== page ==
John Falstaff have committed disparagements unto
you, I am of the church, and will be glad to do my
benevolence to make atonements and compremises
|SHALLOW||The council shall bear it; it is a riot.|
|SIR HUGH EVANS||It is not meet the council hear a riot; there is no
fear of Got in a riot: the council, look you, shall
desire to hear the fear of Got, and not to hear a
riot; take your vizaments in that.
|SHALLOW||Ha! o' my life, if I were young again, the sword
should end it.
|SIR HUGH EVANS||It is petter that friends is the sword, and end it:
and there is also another device in my prain, which
peradventure prings goot discretions with it: there
is Anne Page, which is daughter to Master Thomas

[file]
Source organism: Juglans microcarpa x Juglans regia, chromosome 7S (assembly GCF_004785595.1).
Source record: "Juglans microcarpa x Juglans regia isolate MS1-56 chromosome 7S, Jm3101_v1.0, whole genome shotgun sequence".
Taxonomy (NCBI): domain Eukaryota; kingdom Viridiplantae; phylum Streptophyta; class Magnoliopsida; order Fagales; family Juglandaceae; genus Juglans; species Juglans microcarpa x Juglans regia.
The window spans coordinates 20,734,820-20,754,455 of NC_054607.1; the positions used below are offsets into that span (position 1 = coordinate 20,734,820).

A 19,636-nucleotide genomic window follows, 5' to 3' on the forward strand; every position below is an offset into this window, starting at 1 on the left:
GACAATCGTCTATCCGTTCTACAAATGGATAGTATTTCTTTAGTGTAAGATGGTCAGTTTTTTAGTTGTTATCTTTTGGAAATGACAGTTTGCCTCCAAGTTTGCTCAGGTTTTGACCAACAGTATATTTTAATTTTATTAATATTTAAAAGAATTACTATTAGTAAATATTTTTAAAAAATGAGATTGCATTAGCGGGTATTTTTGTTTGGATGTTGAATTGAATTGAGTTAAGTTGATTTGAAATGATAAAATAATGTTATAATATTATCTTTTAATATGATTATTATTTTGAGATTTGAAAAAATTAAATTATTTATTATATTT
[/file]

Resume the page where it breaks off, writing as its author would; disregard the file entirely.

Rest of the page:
Page, which is pretty virginity.
|SLENDER||Mistress Anne Page? She has brown hair, and speaks
small like a woman.
|SIR HUGH EVANS||It is that fery person for all the orld, as just as
you will desire; and seven hundred pounds of moneys,
and gold and silver, is her grandsire upon his
death's-bed--Got deliver to a joyful resurrections!
--give, when she is able to overtake seventeen years
old: it were a goot motion if we leave our pribbles
and prabbles, and desire a marriage between Master
Abraham and Mistress Anne Page.
|SLENDER||Did her grandsire leave her seven hundred pound?|
|SIR HUGH EVANS||Ay, and her father is make her a petter penny.|
|SLENDER||I know the young gentlewoman; she has good gifts.|
|SIR HUGH EVANS||Seven hundred pounds and possibilities is goot gifts.|
|SHALLOW||Well, let us see honest Master Page. Is Falstaff there?|
|SIR HUGH EVANS||Shall I tell you a lie? I do despise a liar as I do
despise one that is false, or as I despise one that
is not true. The knight, Sir John, is there; and, I